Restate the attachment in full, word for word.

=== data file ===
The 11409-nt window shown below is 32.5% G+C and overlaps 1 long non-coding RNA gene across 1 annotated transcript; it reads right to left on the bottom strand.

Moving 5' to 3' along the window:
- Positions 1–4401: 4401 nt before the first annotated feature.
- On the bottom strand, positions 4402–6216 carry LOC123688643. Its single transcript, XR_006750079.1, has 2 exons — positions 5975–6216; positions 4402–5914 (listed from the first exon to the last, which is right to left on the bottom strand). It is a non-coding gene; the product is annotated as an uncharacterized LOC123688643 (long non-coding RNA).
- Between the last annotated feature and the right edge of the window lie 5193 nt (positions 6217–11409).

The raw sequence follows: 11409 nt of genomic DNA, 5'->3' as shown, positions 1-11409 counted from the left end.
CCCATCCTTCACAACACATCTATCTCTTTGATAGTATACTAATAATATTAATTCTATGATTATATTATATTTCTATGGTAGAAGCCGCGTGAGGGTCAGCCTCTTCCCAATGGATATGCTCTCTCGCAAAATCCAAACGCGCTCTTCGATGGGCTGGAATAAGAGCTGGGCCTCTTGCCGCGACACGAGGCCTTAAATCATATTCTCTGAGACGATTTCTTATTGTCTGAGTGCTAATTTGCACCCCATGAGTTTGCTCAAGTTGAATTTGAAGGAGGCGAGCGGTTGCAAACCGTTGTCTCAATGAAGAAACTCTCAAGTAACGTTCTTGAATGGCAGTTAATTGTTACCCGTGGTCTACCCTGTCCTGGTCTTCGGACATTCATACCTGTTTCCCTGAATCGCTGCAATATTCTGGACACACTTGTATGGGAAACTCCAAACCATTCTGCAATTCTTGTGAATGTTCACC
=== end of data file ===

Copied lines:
The 11409-nt window shown below is 32.5% G+C and overlaps 1 long non-coding RNA gene across 1 annotated transcript; it reads right to left on the bottom strand.

Moving 5' to 3' along the window:
- Positions 1–4401: 4401 nt before the first annotated feature.
- On the bottom strand, positions 4402–6216 carry LOC123688643. Its single transcript, XR_006750079.1, has 2 exons — positions 5975–6216; positions 4402–5914 (listed from the first exon to the last, which is right to left on the bottom strand). It is a non-coding gene; the product is annotated as an uncharacterized LOC123688643 (long non-coding RNA).
- Between the last annotated feature and the right edge of the window lie 5193 nt (positions 6217–11409).

The raw sequence follows: 11409 nt of genomic DNA, 5'->3' as shown, positions 1-11409 counted from the left end.
CCCATCCTTCACAACACATCTATCTCTTTGATAGTATACTAATAATATTAATTCTATGATTATATTATATTTCTATGGTAGAAGCCGCGTGAGGGTCAGCCTCTTCCCAATGGATATGCTCTCTCGCAAAATCCAAACGCGCTCTTCGATGGGCTGGAATAAGAGCTGGGCCTCTTGCCGCGACACGAGGCCTTAAATCATATTCTCTGAGACGATTTCTTATTGTCTGAGTGCTAATTTGCACCCCATGAGTTTGCTCAAGTTGAATTTGAAGGAGGCGAGCGGTTGCAAACCGTTGTCTCAATGAAGAAACTCTCAAGTAACGTTCTTGAATGGCAGTTAATTGTTACCCGTGGTCTACCCTGTCCTGGTCTTCGGACATTCATACCTGTTTCCCTGAATCGCTGCAATATTCTGGACACACTTGTATGGGAAACTCCAAACCATTCTGCAATTCTTGTGAATGTTCACC